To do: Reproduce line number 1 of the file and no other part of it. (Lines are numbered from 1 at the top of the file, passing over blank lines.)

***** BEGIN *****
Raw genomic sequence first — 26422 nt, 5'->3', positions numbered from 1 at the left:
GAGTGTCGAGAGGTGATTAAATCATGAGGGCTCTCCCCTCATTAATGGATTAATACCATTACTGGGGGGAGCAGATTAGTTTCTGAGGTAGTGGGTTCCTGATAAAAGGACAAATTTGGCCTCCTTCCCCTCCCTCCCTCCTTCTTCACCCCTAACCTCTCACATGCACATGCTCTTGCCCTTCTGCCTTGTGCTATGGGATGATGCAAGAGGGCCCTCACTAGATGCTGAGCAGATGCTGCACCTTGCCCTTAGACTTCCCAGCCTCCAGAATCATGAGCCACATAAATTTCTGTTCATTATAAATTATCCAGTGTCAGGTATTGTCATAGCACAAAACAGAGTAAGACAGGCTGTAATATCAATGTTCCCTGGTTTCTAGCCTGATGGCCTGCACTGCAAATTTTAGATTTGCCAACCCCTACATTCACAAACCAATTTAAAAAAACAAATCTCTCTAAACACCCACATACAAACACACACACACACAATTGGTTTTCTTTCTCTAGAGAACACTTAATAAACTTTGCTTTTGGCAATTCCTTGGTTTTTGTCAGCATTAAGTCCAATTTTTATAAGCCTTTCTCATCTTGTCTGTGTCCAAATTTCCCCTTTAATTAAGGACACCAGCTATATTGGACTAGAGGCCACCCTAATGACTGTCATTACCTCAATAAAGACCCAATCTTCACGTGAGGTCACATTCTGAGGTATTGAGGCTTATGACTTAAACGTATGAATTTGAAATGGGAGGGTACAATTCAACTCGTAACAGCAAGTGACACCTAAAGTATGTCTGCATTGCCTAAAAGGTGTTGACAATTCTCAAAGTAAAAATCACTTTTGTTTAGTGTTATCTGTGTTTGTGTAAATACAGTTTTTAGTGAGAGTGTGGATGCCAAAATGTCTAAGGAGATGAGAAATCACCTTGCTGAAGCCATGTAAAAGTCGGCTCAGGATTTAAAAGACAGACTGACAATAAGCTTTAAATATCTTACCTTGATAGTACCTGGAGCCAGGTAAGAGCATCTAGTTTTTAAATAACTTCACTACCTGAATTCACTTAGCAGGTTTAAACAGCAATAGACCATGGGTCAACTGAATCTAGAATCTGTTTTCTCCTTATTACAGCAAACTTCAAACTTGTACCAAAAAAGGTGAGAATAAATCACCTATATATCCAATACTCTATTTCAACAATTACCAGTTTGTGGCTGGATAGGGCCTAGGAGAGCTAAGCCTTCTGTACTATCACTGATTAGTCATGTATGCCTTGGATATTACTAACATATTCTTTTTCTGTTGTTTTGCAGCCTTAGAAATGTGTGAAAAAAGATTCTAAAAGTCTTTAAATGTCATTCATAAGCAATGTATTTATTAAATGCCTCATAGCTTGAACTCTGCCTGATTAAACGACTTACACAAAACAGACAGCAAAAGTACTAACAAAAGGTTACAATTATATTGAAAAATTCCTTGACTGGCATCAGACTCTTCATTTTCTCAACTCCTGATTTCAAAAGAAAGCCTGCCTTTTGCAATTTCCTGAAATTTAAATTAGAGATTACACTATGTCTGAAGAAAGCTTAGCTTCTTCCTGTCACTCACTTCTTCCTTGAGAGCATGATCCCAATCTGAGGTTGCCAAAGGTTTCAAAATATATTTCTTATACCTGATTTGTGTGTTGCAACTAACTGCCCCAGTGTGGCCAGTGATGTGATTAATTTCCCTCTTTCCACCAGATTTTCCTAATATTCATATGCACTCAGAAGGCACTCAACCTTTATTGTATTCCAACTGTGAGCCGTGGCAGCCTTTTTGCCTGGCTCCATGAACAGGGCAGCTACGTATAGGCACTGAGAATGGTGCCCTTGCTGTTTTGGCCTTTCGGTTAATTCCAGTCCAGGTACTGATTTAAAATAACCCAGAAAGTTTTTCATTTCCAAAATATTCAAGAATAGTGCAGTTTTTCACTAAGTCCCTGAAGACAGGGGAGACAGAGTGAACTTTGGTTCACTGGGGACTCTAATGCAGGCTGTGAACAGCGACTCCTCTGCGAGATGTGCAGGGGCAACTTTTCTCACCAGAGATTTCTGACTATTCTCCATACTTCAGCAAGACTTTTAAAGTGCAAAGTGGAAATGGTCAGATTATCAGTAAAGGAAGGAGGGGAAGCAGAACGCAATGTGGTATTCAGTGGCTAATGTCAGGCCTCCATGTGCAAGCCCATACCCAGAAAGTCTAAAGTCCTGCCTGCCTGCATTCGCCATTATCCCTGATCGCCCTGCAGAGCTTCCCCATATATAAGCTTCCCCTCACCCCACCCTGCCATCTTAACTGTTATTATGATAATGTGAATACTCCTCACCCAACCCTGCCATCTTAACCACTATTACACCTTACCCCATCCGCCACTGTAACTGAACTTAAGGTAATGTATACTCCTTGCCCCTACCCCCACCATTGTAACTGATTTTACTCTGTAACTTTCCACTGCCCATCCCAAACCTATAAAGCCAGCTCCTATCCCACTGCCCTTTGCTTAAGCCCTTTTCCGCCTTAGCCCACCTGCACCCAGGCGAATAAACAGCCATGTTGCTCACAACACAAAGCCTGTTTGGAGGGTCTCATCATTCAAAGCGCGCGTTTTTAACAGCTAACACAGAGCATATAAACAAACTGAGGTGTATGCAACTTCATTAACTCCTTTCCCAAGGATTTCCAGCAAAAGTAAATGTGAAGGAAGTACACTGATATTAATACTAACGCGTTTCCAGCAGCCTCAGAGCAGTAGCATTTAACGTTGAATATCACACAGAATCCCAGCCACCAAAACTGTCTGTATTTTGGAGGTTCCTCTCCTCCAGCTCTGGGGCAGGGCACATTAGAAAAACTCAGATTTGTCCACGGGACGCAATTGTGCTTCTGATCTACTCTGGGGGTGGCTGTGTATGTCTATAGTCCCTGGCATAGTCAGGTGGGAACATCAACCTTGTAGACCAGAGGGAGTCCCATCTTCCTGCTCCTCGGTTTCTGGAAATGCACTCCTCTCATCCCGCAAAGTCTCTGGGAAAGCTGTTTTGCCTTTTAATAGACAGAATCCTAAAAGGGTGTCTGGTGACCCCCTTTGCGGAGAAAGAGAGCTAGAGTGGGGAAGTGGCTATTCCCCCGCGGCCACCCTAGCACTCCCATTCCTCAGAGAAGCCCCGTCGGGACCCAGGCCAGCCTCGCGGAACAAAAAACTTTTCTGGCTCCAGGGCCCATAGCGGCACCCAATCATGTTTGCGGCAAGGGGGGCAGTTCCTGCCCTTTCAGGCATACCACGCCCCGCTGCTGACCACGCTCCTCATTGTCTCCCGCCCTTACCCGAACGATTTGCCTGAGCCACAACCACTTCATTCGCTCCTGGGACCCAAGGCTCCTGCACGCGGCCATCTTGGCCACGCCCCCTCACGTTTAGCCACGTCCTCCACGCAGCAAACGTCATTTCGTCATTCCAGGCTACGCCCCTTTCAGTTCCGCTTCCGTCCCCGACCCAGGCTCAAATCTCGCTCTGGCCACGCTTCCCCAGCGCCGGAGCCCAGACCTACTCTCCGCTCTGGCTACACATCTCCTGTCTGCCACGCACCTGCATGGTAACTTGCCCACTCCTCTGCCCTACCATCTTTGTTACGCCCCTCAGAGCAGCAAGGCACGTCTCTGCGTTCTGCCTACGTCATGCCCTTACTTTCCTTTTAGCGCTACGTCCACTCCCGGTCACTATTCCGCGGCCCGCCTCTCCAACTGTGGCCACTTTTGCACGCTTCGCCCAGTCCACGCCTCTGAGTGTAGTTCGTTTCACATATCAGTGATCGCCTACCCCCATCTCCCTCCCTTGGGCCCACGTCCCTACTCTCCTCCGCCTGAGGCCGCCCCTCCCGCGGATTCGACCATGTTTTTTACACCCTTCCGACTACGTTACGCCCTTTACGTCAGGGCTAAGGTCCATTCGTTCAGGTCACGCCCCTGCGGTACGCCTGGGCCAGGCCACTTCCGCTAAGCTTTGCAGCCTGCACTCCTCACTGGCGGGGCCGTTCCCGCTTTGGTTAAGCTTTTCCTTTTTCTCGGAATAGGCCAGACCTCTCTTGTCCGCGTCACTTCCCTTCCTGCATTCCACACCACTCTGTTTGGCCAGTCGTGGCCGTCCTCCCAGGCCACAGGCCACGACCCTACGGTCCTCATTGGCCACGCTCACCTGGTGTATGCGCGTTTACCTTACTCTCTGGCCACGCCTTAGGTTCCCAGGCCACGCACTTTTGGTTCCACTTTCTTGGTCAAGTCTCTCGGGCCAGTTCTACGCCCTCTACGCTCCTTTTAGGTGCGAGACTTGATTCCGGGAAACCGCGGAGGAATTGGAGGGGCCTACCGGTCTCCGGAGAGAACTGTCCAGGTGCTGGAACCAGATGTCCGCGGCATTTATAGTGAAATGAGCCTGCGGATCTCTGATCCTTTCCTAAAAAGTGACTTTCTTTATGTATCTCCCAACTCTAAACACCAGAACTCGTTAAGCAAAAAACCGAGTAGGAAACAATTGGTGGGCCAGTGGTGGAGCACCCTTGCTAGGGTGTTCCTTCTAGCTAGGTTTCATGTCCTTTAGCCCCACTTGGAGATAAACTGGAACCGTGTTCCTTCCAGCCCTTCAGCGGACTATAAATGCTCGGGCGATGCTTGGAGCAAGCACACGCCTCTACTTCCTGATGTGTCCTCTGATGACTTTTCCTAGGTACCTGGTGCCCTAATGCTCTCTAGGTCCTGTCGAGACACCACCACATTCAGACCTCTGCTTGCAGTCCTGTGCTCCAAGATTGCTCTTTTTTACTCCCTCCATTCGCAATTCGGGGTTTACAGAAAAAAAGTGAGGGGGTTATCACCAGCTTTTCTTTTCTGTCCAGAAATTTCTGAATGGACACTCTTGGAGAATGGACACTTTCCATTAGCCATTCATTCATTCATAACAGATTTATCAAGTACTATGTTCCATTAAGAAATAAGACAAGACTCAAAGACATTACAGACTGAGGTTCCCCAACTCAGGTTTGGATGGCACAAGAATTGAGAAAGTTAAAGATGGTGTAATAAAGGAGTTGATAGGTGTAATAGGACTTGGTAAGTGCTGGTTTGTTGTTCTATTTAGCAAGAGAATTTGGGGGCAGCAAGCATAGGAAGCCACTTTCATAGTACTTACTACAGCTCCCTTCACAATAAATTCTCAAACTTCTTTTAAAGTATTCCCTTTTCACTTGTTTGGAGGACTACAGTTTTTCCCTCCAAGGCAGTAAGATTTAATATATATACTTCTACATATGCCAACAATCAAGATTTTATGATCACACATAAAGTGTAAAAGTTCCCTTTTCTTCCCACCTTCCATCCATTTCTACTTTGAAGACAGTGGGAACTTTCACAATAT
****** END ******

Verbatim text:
Raw genomic sequence first — 26422 nt, 5'->3', positions numbered from 1 at the left: